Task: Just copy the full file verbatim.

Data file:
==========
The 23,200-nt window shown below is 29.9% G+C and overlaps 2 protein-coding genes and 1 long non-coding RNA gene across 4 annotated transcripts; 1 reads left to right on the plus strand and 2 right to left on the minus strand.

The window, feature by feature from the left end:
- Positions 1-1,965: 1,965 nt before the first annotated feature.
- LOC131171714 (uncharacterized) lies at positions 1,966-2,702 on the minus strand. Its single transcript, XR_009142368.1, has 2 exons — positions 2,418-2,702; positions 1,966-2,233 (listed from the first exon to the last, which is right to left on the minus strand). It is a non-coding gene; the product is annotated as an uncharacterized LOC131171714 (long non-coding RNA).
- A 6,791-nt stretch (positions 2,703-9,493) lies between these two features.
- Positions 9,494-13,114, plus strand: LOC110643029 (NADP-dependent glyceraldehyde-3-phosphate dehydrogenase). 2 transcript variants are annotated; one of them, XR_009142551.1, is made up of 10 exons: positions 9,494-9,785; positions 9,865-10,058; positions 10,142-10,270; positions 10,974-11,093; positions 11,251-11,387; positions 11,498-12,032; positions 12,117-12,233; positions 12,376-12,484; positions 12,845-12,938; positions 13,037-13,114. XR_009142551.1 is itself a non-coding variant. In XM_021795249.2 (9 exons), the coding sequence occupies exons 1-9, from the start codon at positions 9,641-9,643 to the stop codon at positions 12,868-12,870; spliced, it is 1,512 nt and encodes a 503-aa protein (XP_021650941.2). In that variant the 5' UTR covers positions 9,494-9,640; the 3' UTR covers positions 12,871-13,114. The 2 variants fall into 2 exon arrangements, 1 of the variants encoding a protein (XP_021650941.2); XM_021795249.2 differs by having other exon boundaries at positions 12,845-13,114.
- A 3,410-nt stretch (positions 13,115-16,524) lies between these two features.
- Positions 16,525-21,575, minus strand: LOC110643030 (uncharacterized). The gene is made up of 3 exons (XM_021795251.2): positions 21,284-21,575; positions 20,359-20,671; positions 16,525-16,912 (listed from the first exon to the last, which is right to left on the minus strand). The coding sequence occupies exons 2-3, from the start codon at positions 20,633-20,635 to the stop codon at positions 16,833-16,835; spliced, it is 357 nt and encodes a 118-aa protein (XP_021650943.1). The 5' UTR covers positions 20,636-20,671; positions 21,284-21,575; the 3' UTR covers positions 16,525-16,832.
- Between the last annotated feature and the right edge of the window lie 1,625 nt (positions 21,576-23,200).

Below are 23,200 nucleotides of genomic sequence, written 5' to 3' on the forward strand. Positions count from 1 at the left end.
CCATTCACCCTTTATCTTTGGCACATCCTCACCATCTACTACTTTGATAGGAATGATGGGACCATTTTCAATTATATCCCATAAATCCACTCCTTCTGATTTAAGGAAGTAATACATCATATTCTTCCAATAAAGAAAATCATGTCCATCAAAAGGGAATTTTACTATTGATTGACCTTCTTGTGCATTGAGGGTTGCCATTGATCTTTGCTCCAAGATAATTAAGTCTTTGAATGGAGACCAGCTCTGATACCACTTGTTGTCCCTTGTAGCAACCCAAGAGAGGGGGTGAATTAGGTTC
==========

The 23,200-nt window shown below is 29.9% G+C and overlaps 2 protein-coding genes and 1 long non-coding RNA gene across 4 annotated transcripts; 1 reads left to right on the plus strand and 2 right to left on the minus strand.

The window, feature by feature from the left end:
- Positions 1-1,965: 1,965 nt before the first annotated feature.
- LOC131171714 (uncharacterized) lies at positions 1,966-2,702 on the minus strand. Its single transcript, XR_009142368.1, has 2 exons — positions 2,418-2,702; positions 1,966-2,233 (listed from the first exon to the last, which is right to left on the minus strand). It is a non-coding gene; the product is annotated as an uncharacterized LOC131171714 (long non-coding RNA).
- A 6,791-nt stretch (positions 2,703-9,493) lies between these two features.
- Positions 9,494-13,114, plus strand: LOC110643029 (NADP-dependent glyceraldehyde-3-phosphate dehydrogenase). 2 transcript variants are annotated; one of them, XR_009142551.1, is made up of 10 exons: positions 9,494-9,785; positions 9,865-10,058; positions 10,142-10,270; positions 10,974-11,093; positions 11,251-11,387; positions 11,498-12,032; positions 12,117-12,233; positions 12,376-12,484; positions 12,845-12,938; positions 13,037-13,114. XR_009142551.1 is itself a non-coding variant. In XM_021795249.2 (9 exons), the coding sequence occupies exons 1-9, from the start codon at positions 9,641-9,643 to the stop codon at positions 12,868-12,870; spliced, it is 1,512 nt and encodes a 503-aa protein (XP_021650941.2). In that variant the 5' UTR covers positions 9,494-9,640; the 3' UTR covers positions 12,871-13,114. The 2 variants fall into 2 exon arrangements, 1 of the variants encoding a protein (XP_021650941.2); XM_021795249.2 differs by having other exon boundaries at positions 12,845-13,114.
- A 3,410-nt stretch (positions 13,115-16,524) lies between these two features.
- Positions 16,525-21,575, minus strand: LOC110643030 (uncharacterized). The gene is made up of 3 exons (XM_021795251.2): positions 21,284-21,575; positions 20,359-20,671; positions 16,525-16,912 (listed from the first exon to the last, which is right to left on the minus strand). The coding sequence occupies exons 2-3, from the start codon at positions 20,633-20,635 to the stop codon at positions 16,833-16,835; spliced, it is 357 nt and encodes a 118-aa protein (XP_021650943.1). The 5' UTR covers positions 20,636-20,671; positions 21,284-21,575; the 3' UTR covers positions 16,525-16,832.
- Between the last annotated feature and the right edge of the window lie 1,625 nt (positions 21,576-23,200).

Below are 23,200 nucleotides of genomic sequence, written 5' to 3' on the forward strand. Positions count from 1 at the left end.
CCATTCACCCTTTATCTTTGGCACATCCTCACCATCTACTACTTTGATAGGAATGATGGGACCATTTTCAATTATATCCCATAAATCCACTCCTTCTGATTTAAGGAAGTAATACATCATATTCTTCCAATAAAGAAAATCATGTCCATCAAAAGGGAATTTTACTATTGATTGACCTTCTTGTGCATTGAGGGTTGCCATTGATCTTTGCTCCAAGATAATTAAGTCTTTGAATGGAGACCAGCTCTGATACCACTTGTTGTCCCTTGTAGCAACCCAAGAGAGGGGGTGAATTAGGTTC